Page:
How to Use a Silva Landmark Compass

How to Use a Silva Landmark Compass
There is no more essential item for a wilderness expedition than a compass. Compasses help orient the traveler. Without one it is easy to walk in circles, change direction without knowing it and, ultimately, get lost. Knowing how to use your compass will get you where you want to be. The Silva Landmark Compass is a good orienteering compass---it has all the essentials for expedient navigation: bezel with degrees, sighting line, mirror (for signaling if necessary), and appropriate rulers for determining distance and scale.

Instructions

Difficulty: Moderately Easy

Things You’ll Need:
  • Silva Landmark Compass
  • Silva Landmark Compass
Step 1
Keep the needle pointing North, and orient the bezel such that the needle is aligned with the North arrow on the interior of the bezel. This will ensure that you are oriented correctly.
Step 2
Read your bearing from the direction arrow or sighting line. As you change direction, you will swivel the bezel so as to keep "red in the shed." The direction you face should be along the sighting line. Read the degrees from the bezel, where the sighting line and the bezel overlap. North is 0º (or 360º), East is 90º, South is 180º and West is 270º. All other directions are split between the 360º that make the circle.
Step 3
Adjust for true North. Magnetic North is the magnetic pole. This shifts periodically, and is different in different locations. Therefore, check your map to see the variance of magnetic North. If the legend has magnetic North positioned to the right of true North, subtract the difference from your bearing. If it is to the left, then add the difference. For example, to head East and your map shows magnetic North 11º to the right of true North, you need to maintain a bearing of 79º. (East is 90º. 90 less 11 is 79º.)
Step 4
Take your bearing off the map first, unless you can see your destination.
Step 5
Orient the map to align with North, and swivel the direction arrow to point toward your destination. Adjust for true North and maintain that bearing until you reach your destination.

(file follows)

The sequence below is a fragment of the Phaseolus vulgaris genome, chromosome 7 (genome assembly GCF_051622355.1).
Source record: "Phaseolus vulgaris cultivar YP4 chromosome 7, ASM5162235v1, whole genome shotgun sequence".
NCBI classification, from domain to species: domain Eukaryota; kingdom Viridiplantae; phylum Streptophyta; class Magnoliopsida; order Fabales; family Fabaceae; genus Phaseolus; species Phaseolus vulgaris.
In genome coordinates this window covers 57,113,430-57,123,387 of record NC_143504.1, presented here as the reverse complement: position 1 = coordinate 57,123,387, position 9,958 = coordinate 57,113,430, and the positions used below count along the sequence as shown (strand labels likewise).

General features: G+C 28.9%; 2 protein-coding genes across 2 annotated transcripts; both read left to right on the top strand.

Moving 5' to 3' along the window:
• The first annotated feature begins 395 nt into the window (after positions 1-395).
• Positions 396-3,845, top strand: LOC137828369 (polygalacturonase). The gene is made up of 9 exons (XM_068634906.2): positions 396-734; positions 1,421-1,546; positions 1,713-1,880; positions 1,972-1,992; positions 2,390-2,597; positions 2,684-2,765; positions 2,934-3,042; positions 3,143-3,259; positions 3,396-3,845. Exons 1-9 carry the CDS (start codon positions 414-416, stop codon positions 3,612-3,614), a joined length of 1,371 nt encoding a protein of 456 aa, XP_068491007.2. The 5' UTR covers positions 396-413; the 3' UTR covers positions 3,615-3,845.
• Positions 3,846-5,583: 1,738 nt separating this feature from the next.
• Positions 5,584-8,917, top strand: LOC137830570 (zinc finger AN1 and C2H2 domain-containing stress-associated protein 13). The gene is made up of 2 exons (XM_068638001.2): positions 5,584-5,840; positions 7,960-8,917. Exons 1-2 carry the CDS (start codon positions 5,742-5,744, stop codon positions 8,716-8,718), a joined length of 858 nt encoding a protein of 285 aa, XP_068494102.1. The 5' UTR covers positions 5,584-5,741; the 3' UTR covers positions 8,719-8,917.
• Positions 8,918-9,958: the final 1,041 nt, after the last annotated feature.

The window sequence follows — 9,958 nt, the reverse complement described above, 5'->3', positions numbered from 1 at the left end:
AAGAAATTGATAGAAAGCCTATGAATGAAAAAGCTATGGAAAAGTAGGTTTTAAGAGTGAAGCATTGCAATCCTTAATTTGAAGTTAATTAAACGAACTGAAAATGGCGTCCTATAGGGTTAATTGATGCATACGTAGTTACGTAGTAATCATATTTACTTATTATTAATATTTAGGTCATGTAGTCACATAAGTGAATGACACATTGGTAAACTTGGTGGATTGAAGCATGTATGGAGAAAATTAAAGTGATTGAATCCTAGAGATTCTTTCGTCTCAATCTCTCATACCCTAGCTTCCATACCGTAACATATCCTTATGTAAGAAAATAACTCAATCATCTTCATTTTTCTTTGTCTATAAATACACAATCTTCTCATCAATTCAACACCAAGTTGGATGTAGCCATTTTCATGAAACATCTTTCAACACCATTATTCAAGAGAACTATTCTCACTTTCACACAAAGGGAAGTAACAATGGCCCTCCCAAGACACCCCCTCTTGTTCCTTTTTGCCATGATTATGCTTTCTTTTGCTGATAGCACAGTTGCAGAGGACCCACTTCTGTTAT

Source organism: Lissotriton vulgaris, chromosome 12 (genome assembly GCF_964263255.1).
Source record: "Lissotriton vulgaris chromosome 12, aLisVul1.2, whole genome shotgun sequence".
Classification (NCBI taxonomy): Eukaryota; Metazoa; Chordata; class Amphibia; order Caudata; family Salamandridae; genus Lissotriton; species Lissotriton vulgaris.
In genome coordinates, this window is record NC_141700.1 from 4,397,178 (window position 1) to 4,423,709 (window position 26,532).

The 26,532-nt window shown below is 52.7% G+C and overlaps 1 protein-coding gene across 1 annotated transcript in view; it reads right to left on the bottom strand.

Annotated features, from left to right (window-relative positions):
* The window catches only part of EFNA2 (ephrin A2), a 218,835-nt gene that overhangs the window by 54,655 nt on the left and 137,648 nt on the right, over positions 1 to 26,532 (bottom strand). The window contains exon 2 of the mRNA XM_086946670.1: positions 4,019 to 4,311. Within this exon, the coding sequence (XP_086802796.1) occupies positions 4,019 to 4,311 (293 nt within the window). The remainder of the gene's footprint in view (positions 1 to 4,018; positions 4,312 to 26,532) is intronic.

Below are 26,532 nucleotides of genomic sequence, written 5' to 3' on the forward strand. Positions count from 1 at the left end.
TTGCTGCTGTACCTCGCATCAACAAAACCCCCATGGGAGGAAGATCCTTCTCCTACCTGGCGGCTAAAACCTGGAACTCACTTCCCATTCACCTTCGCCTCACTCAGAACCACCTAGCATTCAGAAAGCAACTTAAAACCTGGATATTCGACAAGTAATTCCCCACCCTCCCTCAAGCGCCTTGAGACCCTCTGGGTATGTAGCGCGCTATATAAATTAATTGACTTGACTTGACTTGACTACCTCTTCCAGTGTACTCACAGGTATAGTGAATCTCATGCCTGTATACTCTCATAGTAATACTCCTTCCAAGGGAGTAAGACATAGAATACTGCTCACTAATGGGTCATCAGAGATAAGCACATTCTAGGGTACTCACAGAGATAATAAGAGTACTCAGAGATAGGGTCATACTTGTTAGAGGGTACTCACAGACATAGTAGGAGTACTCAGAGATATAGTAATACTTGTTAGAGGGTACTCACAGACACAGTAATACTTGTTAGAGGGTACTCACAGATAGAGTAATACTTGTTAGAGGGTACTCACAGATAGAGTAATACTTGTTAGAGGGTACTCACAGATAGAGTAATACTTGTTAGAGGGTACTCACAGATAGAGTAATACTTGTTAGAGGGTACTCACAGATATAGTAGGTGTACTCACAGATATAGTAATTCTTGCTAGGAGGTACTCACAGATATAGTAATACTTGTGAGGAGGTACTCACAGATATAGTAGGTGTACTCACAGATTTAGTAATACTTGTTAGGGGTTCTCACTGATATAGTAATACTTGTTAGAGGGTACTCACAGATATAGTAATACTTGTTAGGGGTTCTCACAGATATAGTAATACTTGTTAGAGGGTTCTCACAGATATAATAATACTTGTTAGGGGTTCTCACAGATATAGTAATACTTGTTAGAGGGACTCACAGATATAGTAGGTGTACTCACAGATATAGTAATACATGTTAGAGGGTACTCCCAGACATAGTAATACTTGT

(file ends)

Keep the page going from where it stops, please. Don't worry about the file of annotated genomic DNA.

Step 6
If you can see your destination, but will dip into a valley or woods that may later obscure it, take your bearing using the sight line. Maintain that bearing until reaching the destination.
Step 7
Keep the bearing even if you change direction. As long as you keep "red in the shed" your compass will point in the direction you need to travel to reach your destination.

Tips & Warnings

 
If you are unsure of your exact location on the map, you can take a bearing to two or more visible landforms. The intersection of these angles will pinpoint your position. Use landforms and features on the map to chart progress and verify position.
 
If you are unsure of your exact location on the map, you can take a bearing to two or more visible landforms. The intersection of these angles will pinpoint your position.
 
Use landforms and features on the map to chart progress and verify position.
 
Iron and steel exert a magnetic field which can interfere with finding magnetic North. Be mindful of your surroundings, and don't plot a route when near large iron or steel objects. Additionally, cell phones and electrical equipment can throw a compass off.

Article Written By Benjamin Williams

Ben Williams is an award-winning reporter and freelance writer based out of Colorado. He has written for conglomerates of newspapers and magazines, supplying news, features, editorial and opinion. While running an Energy Services and Consulting firm, he now writes for multiple websites including the news site, Examiner.com.

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